Oh, I thought, nice one Astronaute-man. Even Granny fanny couldn’t have manipulated an argument any better than that. Maybe Andy wasn’t such a wuss after all. Granted he wasn’t exactly heroic. I’d always know he wasn’t the hero type; it took a little push for him to go into action during any of the things that happened to the group of us at Santa Rosa Sound and the Ca’d’Zan mansion.
Even so, I never would have thought Andy would sink so low as to just hide behind something, while somebody attacked me verbally — even if it was my grandmother! I still felt stung and abandoned that nobody stood up for me. However, at that moment Andy was doing a lot to make amends for his behavior a little earlier that morning. He stood up to my grandmother, and Granny Fanny in a tirade was enough to scare the pants off any man.
“It’s true,” Mattie confirmed. “Why they really were the sweetest most well behaved young couple I’ve ever seen. Why, nobody would have even thought there was anything between them,” she added sounding a bit mystified.
“That’s because we’re only friends,” Andy told her, sounded a tad exasperated. “There wasn’t going to be any hanky panky in the first place.”
Granny Fanny mumbled something that I couldn’t make out from where I stood. I moved closer and found a spot where I could peep between the palmettos. My grandmother sat on a garden bench with a large handbag clutched on her lap. Her fingers tightened on the leather, and she looked very stressed. At first I thought there was a piece of luggage next to her feet, then I heard whining which told me that the case was a carrier for Wriggles, the little pug dog she was keeping for Arabella Wong.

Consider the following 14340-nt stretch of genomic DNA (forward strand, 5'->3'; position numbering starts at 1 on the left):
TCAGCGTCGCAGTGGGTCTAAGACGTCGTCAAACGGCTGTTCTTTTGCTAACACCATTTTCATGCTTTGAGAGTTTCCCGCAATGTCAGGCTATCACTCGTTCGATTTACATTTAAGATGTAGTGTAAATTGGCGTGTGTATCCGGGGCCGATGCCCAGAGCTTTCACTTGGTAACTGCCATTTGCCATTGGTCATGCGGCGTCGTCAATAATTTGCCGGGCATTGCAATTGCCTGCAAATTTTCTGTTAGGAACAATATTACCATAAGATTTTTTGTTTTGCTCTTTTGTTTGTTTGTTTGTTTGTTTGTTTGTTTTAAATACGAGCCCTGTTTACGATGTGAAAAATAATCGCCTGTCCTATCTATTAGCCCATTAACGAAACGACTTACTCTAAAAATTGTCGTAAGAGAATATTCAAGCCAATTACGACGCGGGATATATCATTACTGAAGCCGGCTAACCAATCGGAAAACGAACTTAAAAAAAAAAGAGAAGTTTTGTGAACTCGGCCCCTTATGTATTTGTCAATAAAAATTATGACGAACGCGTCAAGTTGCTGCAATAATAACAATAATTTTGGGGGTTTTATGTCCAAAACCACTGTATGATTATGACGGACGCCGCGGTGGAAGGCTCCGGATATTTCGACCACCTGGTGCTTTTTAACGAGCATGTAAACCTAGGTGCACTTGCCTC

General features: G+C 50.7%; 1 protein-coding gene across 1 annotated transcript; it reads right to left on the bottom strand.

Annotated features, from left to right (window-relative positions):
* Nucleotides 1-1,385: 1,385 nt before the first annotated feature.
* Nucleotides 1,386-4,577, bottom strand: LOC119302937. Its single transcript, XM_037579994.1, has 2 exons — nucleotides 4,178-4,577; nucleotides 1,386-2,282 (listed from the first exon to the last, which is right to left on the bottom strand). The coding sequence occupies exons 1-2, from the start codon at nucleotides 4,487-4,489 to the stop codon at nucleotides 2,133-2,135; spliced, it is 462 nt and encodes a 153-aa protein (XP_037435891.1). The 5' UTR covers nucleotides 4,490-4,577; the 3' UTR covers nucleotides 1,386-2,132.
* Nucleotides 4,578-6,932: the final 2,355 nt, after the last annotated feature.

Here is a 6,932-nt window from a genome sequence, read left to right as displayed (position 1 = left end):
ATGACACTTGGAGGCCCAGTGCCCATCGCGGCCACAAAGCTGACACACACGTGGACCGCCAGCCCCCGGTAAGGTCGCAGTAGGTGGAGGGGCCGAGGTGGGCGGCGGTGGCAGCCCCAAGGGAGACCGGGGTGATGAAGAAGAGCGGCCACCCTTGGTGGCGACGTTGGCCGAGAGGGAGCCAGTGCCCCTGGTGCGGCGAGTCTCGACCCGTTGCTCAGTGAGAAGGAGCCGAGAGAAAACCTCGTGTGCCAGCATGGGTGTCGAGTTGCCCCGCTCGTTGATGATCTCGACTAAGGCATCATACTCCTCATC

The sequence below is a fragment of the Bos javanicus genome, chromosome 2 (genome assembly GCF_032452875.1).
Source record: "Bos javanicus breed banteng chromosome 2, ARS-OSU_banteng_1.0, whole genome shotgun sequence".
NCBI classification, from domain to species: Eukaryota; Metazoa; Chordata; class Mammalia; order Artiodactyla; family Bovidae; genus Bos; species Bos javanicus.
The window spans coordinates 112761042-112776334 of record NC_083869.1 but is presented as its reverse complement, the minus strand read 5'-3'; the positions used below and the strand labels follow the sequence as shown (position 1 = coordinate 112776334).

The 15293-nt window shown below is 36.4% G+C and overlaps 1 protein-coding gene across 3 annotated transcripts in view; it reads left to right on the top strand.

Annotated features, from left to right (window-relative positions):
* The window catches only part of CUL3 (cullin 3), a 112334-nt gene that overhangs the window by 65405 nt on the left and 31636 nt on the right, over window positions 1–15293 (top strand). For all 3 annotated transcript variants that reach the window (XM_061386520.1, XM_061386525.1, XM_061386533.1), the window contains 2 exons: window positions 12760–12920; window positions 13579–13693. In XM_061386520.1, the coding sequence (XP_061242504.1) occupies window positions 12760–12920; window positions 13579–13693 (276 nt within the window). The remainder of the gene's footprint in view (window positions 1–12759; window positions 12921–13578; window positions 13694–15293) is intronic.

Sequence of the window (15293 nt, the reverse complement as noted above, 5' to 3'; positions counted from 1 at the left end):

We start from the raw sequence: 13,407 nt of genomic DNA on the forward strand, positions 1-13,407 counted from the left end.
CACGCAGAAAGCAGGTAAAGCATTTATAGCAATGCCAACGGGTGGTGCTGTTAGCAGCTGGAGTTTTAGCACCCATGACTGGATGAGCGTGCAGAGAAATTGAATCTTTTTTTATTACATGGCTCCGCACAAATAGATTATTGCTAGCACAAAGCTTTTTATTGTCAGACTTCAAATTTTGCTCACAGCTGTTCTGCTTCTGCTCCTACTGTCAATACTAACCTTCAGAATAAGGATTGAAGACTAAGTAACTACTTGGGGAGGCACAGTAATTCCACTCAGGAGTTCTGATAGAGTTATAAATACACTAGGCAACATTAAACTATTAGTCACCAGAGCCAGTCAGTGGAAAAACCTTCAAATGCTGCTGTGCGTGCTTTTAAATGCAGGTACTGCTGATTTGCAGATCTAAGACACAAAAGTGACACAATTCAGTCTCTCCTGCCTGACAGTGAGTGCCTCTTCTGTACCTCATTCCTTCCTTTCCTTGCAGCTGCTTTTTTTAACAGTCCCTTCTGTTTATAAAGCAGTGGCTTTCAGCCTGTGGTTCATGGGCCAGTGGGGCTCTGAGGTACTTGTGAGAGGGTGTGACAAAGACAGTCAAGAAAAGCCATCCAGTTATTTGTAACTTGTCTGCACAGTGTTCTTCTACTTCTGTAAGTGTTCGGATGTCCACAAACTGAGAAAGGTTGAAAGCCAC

I was surprised that Granny brought the dog with her, but I supposed she felt like Tybee Island wasn’t part of the mainland and maybe she wouldn’t get home in time to take care of him. Wriggles barked and Granny started fishing in the huge handbag, eventually producing a leash. In a moment the pug was sniffing the garden, Mrs. Maddox, and the vicar, and living up to his name with that tail wagging wiggle of his.
A sudden gust of frigid air made me shiver. To my surprise I saw Daisy sitting on a bench across from Mattie Maddox. Granny’s eyes widened in shock when the spirit woman suddenly appeared and she clutched the leather bag to her chest. Andy saw the spirit too and took an involuntary step backward. Wriggles went over and sniffed her shoes, and Daisy reached down to pet the pug, but she kept her sad, uncertain gaze on Mattie. After a moment she smiled sweetly.